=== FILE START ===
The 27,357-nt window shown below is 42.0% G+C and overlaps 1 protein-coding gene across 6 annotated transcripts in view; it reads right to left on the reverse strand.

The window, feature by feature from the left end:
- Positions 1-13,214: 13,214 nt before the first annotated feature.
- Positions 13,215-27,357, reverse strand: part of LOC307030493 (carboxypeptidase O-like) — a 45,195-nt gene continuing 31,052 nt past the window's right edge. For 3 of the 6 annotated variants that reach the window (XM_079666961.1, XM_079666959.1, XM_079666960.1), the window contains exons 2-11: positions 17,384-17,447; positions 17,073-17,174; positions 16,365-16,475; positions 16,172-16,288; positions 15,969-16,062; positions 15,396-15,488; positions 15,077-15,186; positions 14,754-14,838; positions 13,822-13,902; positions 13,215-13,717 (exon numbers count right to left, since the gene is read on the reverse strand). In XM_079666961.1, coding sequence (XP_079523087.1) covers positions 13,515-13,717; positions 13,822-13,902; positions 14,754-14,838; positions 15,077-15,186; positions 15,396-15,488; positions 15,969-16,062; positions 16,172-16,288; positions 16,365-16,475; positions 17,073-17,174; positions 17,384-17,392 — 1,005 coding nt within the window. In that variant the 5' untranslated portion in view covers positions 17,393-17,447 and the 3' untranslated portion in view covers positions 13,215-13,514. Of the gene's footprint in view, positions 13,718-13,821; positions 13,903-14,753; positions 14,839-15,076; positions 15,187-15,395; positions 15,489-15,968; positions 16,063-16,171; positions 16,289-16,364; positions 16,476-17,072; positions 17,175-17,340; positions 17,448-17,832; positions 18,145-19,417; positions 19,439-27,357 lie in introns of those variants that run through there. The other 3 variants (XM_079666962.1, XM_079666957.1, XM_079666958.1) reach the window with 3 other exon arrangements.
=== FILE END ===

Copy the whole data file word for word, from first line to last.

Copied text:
The 27,357-nt window shown below is 42.0% G+C and overlaps 1 protein-coding gene across 6 annotated transcripts in view; it reads right to left on the reverse strand.

The window, feature by feature from the left end:
- Positions 1-13,214: 13,214 nt before the first annotated feature.
- Positions 13,215-27,357, reverse strand: part of LOC307030493 (carboxypeptidase O-like) — a 45,195-nt gene continuing 31,052 nt past the window's right edge. For 3 of the 6 annotated variants that reach the window (XM_079666961.1, XM_079666959.1, XM_079666960.1), the window contains exons 2-11: positions 17,384-17,447; positions 17,073-17,174; positions 16,365-16,475; positions 16,172-16,288; positions 15,969-16,062; positions 15,396-15,488; positions 15,077-15,186; positions 14,754-14,838; positions 13,822-13,902; positions 13,215-13,717 (exon numbers count right to left, since the gene is read on the reverse strand). In XM_079666961.1, coding sequence (XP_079523087.1) covers positions 13,515-13,717; positions 13,822-13,902; positions 14,754-14,838; positions 15,077-15,186; positions 15,396-15,488; positions 15,969-16,062; positions 16,172-16,288; positions 16,365-16,475; positions 17,073-17,174; positions 17,384-17,392 — 1,005 coding nt within the window. In that variant the 5' untranslated portion in view covers positions 17,393-17,447 and the 3' untranslated portion in view covers positions 13,215-13,514. Of the gene's footprint in view, positions 13,718-13,821; positions 13,903-14,753; positions 14,839-15,076; positions 15,187-15,395; positions 15,489-15,968; positions 16,063-16,171; positions 16,289-16,364; positions 16,476-17,072; positions 17,175-17,340; positions 17,448-17,832; positions 18,145-19,417; positions 19,439-27,357 lie in introns of those variants that run through there. The other 3 variants (XM_079666962.1, XM_079666957.1, XM_079666958.1) reach the window with 3 other exon arrangements.